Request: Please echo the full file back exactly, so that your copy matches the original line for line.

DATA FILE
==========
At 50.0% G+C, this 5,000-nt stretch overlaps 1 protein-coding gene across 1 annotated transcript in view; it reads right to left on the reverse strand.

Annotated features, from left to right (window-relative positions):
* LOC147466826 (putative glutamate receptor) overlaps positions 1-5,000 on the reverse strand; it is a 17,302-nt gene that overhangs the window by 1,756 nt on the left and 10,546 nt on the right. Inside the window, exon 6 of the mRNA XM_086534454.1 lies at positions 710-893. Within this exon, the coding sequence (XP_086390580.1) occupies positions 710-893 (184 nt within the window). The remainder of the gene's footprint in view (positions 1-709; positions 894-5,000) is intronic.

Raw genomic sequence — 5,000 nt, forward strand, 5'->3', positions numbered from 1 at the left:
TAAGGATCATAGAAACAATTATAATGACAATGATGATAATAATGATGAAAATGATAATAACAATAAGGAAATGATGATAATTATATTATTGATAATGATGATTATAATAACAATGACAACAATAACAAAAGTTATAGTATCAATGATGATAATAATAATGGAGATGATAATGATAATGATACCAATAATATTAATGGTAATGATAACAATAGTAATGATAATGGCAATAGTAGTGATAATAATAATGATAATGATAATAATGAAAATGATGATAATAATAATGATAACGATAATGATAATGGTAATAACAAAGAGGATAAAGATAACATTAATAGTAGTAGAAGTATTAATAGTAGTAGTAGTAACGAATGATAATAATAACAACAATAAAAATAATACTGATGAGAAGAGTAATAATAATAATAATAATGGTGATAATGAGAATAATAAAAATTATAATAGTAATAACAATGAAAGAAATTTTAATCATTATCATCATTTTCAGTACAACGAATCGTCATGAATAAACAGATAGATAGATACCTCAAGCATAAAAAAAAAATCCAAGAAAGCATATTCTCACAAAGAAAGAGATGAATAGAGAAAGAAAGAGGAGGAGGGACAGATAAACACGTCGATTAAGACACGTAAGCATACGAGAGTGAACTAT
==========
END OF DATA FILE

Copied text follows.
At 50.0% G+C, this 5,000-nt stretch overlaps 1 protein-coding gene across 1 annotated transcript in view; it reads right to left on the reverse strand.

Annotated features, from left to right (window-relative positions):
* LOC147466826 (putative glutamate receptor) overlaps positions 1-5,000 on the reverse strand; it is a 17,302-nt gene that overhangs the window by 1,756 nt on the left and 10,546 nt on the right. Inside the window, exon 6 of the mRNA XM_086534454.1 lies at positions 710-893. Within this exon, the coding sequence (XP_086390580.1) occupies positions 710-893 (184 nt within the window). The remainder of the gene's footprint in view (positions 1-709; positions 894-5,000) is intronic.

Raw genomic sequence — 5,000 nt, forward strand, 5'->3', positions numbered from 1 at the left:
TAAGGATCATAGAAACAATTATAATGACAATGATGATAATAATGATGAAAATGATAATAACAATAAGGAAATGATGATAATTATATTATTGATAATGATGATTATAATAACAATGACAACAATAACAAAAGTTATAGTATCAATGATGATAATAATAATGGAGATGATAATGATAATGATACCAATAATATTAATGGTAATGATAACAATAGTAATGATAATGGCAATAGTAGTGATAATAATAATGATAATGATAATAATGAAAATGATGATAATAATAATGATAACGATAATGATAATGGTAATAACAAAGAGGATAAAGATAACATTAATAGTAGTAGAAGTATTAATAGTAGTAGTAGTAACGAATGATAATAATAACAACAATAAAAATAATACTGATGAGAAGAGTAATAATAATAATAATAATGGTGATAATGAGAATAATAAAAATTATAATAGTAATAACAATGAAAGAAATTTTAATCATTATCATCATTTTCAGTACAACGAATCGTCATGAATAAACAGATAGATAGATACCTCAAGCATAAAAAAAAAATCCAAGAAAGCATATTCTCACAAAGAAAGAGATGAATAGAGAAAGAAAGAGGAGGAGGGACAGATAAACACGTCGATTAAGACACGTAAGCATACGAGAGTGAACTAT